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European Traditions in Linens and Housewares

Our discoveries along the byways of France and Beyond

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Winter Holidays

 French Christmas DecorationsOur e-store features a selection of decorations for WINTER HOLIDAYS

Christmas Decorations in France represent traditions somewhat different from ours. The entire holiday season is used for celebrations, from the beginning of Advent to the Feast of the Epiphany. French Christmas decorations, special French holiday linens and Christmas home decor reflect these traditions.

It all begins for the children when the Creche is set up either in the living room or the dining room. Joseph and Mary and the many animals are in their places but the baby Jesus and the shepherds and wise men are not. They are placed in other parts of the room far away from the creche. Depending on the behavior of the children they will only be gradually moved toward the scene. If the children have been good during the day, they may then move the figures closer to the scene by a bit. If they have not, the figures are moved backward a bit. Oh, the responsibility! How can Christmas come if those characters are not in their place on time?

There is another twist to this based on French history. During the French revolution, the Republicans forbade the use of religious symbols and the celebration of religious holidays. Well, the French know how to deal with bureaucracy and deal they did. New figurines called “Santons” were produced based on the original characters but fashioned after the people in the village. Rather than the figures seen in the biblical pictures we are all acquainted with, they used figures of the butcher, the baker, the farmer, the fisherman, and all their wives and children in typical dress of the region. Should someone come to inspect their homes to see if there was any religious material in them and saw the figures, no charges would be made because of course they we only of the townspeople. The tradition grew and persisted and today they have become a cherished part of the holiday tradition.

December 6 brings us two traditions. The first is the retelling of the story of St. Nicholas as it is known in France, Belgium and other places in Europe. It is about three young boys who are out playing in the evening when it became dark. They lose their way and stop at a butcher shop to ask for help. The butcher and his wife pretend to help them, kill them and then grind them up to add to their sausage meat. Just as they have completed their grizzly task, St. Nicholas knocks at their door to inquire about their whereabouts. The couple denies knowing anything about them but St. Nicholas knows better and with a wave of his cane they emerge from the sausage vat none the worse for the wear. It is unclear what became of the butcher and wife. All over France, in the early evening, this story is performed in churches and city squares. Then comes the procession. There are bands, floats, horses, and all the things we expect in a really fine parade. But the best part is that St. Nicholas is also there and the children all know they will receive their presents from him if they have been good. The amazing thing is that all over France there is no child who has not been sufficiently good. See a lithograph of St. Nicolas and the three boys in our e-store.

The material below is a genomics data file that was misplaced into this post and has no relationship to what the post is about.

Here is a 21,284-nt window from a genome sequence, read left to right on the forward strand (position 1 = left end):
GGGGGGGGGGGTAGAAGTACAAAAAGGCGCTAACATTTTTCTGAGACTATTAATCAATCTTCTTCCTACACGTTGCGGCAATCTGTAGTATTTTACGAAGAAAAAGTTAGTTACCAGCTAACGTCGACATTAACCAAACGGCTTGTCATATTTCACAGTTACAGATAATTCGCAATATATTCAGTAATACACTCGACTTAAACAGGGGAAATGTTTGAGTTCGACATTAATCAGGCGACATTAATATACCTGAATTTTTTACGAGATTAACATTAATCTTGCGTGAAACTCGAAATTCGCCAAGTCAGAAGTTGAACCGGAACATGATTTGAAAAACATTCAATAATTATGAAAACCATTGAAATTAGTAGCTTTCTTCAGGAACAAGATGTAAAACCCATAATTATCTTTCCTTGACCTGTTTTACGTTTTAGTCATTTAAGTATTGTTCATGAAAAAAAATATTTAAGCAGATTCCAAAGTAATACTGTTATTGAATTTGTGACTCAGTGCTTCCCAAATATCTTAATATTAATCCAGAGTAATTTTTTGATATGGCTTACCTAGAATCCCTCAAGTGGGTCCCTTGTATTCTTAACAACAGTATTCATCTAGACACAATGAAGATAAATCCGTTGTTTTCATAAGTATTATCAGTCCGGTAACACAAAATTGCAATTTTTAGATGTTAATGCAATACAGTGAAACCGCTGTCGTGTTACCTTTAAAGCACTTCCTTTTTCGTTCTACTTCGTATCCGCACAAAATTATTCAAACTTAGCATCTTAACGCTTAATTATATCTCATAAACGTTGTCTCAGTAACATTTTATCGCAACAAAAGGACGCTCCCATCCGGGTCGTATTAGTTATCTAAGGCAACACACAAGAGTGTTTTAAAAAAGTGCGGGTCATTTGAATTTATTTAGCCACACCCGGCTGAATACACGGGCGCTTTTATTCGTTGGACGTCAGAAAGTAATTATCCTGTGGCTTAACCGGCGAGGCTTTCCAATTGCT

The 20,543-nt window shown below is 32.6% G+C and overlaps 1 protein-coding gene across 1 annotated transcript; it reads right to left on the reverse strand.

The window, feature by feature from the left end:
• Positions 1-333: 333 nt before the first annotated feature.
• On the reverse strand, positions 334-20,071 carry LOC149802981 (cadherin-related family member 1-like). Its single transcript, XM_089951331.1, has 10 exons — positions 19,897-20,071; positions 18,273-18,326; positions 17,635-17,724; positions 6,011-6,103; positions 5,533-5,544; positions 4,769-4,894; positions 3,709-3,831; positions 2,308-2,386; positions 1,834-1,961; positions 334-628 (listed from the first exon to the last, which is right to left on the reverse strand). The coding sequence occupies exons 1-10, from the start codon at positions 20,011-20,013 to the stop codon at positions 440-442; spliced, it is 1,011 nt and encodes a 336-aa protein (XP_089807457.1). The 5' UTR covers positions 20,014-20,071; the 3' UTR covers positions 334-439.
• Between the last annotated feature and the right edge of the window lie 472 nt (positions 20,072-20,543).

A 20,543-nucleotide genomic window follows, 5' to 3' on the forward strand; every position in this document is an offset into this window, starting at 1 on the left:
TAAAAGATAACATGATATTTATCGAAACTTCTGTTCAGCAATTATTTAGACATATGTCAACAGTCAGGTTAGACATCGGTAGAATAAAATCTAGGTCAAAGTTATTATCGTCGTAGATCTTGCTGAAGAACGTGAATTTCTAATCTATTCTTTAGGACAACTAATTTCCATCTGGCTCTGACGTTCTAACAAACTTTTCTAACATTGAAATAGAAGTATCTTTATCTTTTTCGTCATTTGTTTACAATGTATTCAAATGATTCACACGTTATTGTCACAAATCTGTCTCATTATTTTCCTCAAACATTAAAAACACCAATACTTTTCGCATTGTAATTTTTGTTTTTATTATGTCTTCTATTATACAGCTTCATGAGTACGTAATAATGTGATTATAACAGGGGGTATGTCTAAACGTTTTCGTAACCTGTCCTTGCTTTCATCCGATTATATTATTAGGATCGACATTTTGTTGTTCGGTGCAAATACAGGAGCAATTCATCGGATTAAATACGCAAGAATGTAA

Christmas itself is a quiet holiday spent with friends and family. Good food is abundant and the house is decorated beautifully. The Christmas tree is not a center piece as it is here, so there may not be one; but with all the best crystal, china, silver and other family heirlooms out for use, the houses are warm and hospitable.

January 6 is the Feast of the Epiphany and that also receives attention. A fine dinner is prepared and as dessert a special cake is served. Baked into the cake is a small token, it may be a figurine, a button or something that has been a tradition in the family for years. The person who has the piece of cake with the token in it is declared king or queen for the evening and is presented with a crown and receives very special attention until bedtime. The next day, sadly, the season is over and all the finery is put away until the next December.

Several Christmas table cloths are shown in our e-store. Also, Raffaello by Beauville is beautiful and has the advantage that it may be used for other celebrations since the design is not exclusively focused on the season. We also offer a range of holiday tea towels by Beauville. The colors are bright, the designs are definitely for the holiday and they make nice gifts for use or even framed for display. I hope you enjoy them as much as we do.

Joyeux Noel!

Amitie, Hospitalite, Qualite
Kathryn

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